This article was previously circulated under the title “Was There Front Running During the LTCM Crisis?” I am grateful to Douglas Skinner, Ennio Stacchetti, Lu Zheng, and especially Gautam Kaul and Tyler Shumway for their numerous insightful discussions. I have also greatly benefited from comments of Sugato Bhattacharyya, Markus Brunnermeier, Mark Carey, Joshua Coval, Raymond Fishe, Gerald Gay (the editor), Dale Henderson, Harrison Hong, Marcin Kacperczyk, Lutz Kilian, Pete Kyle, Richard Lyons, Steven Mann (the referee), Vikram Nanda, David Smith, Anjan Thakor, Leonard Zaban, and seminar participants at the Commodity Futures Trading Commission, Federal Reserve Board, Federal Reserve Bank of New York, Freddie Mac, George Mason University, Moody's KMV, University of Illinois at Chicago, University of Miami, University of Michigan, the 2002 Global Finance Association annual meeting, and the 2002 Western Finance Association annual meeting. I thank Joshua Coval and Tyler Shumway for providing the data used for this study. All remaining errors are my own. The views in this article are solely the responsibility of the author and should not be interpreted as reflecting the views of the Board of Governors of the Federal Reserve System or any other person associated with the Federal Reserve System.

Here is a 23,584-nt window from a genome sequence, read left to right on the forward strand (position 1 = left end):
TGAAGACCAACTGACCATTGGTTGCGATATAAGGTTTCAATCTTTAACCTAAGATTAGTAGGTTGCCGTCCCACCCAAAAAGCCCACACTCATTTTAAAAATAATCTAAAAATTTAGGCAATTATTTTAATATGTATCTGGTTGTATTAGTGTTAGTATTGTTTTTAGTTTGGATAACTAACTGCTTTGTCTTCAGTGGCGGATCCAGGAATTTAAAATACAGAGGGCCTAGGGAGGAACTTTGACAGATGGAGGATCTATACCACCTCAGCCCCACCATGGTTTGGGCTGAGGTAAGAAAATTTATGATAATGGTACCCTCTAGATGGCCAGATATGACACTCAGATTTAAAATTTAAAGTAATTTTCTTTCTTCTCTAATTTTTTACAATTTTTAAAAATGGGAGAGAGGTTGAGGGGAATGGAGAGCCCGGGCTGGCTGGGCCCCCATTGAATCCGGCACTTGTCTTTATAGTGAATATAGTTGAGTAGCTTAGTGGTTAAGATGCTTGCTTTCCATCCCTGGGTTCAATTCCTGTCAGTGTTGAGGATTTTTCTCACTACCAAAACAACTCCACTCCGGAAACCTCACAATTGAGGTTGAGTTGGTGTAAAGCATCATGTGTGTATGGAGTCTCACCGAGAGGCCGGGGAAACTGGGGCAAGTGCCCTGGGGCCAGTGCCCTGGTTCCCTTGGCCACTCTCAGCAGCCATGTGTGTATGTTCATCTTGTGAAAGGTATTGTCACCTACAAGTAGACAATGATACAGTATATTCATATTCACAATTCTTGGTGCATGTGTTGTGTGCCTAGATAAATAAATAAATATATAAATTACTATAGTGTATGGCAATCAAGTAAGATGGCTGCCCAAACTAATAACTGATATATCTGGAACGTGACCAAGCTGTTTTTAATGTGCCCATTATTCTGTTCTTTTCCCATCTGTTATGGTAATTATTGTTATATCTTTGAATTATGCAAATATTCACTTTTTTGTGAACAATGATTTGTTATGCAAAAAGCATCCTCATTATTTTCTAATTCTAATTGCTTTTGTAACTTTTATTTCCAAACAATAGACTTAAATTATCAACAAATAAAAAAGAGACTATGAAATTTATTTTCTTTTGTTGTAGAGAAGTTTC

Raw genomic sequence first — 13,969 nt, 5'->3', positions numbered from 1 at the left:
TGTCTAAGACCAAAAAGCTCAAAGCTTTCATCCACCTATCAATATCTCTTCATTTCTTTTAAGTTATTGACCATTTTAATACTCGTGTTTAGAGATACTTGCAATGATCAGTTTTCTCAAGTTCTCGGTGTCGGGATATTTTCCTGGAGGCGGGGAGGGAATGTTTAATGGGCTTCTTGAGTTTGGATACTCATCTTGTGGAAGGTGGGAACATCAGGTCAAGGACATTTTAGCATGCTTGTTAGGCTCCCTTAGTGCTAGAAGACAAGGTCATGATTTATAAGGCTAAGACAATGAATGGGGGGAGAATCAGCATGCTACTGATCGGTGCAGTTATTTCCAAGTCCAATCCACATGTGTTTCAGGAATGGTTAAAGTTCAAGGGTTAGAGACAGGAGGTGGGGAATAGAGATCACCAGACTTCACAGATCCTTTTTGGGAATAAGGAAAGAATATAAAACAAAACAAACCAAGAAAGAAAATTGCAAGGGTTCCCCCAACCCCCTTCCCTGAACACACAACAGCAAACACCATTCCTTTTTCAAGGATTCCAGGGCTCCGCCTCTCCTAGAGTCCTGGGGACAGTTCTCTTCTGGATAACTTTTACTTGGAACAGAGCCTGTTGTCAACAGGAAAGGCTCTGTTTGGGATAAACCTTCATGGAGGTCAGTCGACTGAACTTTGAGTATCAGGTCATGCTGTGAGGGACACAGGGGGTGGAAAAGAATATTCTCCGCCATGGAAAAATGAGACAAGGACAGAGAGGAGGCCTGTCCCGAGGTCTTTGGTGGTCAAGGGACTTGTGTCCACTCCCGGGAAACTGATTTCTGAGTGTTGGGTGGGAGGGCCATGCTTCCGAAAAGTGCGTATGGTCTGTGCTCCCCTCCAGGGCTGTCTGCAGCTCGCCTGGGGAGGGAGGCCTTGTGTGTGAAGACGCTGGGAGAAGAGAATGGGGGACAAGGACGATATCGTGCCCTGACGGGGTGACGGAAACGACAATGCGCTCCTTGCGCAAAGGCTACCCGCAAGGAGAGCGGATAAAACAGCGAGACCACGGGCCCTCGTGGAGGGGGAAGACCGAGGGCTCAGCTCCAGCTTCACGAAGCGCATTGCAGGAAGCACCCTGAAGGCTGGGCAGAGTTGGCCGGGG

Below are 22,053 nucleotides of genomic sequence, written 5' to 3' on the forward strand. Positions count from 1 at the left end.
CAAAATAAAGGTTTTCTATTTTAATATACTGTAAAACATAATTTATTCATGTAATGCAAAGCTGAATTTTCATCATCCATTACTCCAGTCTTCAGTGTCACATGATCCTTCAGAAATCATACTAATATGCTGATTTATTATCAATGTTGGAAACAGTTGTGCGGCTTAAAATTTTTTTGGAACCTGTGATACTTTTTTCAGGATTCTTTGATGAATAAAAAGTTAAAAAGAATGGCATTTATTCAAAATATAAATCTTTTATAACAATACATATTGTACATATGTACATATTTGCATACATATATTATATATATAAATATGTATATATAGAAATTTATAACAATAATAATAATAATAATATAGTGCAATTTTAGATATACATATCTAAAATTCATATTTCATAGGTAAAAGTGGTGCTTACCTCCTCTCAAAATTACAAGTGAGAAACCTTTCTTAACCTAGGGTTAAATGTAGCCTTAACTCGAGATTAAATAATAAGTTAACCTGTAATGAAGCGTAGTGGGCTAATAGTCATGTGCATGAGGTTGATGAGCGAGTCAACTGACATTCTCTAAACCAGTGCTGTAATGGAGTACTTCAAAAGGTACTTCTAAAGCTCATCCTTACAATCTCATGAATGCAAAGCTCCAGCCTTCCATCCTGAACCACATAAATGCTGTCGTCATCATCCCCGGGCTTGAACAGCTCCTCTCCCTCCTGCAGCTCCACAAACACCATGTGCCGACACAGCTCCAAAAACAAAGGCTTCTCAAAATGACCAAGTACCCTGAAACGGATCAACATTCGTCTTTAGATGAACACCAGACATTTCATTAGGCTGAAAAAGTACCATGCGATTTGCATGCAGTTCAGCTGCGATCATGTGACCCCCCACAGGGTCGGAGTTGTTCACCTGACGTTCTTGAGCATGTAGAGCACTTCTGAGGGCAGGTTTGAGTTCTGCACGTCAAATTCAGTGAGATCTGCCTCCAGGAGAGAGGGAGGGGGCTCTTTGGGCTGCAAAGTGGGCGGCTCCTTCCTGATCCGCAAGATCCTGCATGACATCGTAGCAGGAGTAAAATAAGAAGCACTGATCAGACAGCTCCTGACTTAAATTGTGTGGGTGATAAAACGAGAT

TRADER EXPLOITATION OF ORDER FLOW INFORMATION DURING THE LTCM CRISIS
Article first published online: 7 SEP 2009
© 2009 The Southern Finance Association and the Southwestern Finance Association
Journal of Financial Research
Volume 32, Issue 3, pages 261–284, Fall 2009
How to Cite
Cai, F. (2009), TRADER EXPLOITATION OF ORDER FLOW INFORMATION DURING THE LTCM CRISIS. Journal of Financial Research, 32: 261–284. doi: 10.1111/j.1475-6803.2009.01250.x
- Issue published online: 7 SEP 2009
- Article first published online: 7 SEP 2009
By using a unique data set of audit trail transactions, I examine the trading behavior of market makers in the Treasury-bond futures market during the Long-Term Capital Management (LTCM) crisis in 1998. I find strong evidence that during the crisis market makers in the aggregate engaged in anticipatory trading against customer orders from a particular clearing firm (coded PI7) that closely match various features of LTCM's trades through Bear Stearns. I also show that a significant percentage of market makers made abnormal profits during the crisis. Their aggregate abnormal profits, however, were more than offset by abnormal losses following the recapitalization of LTCM.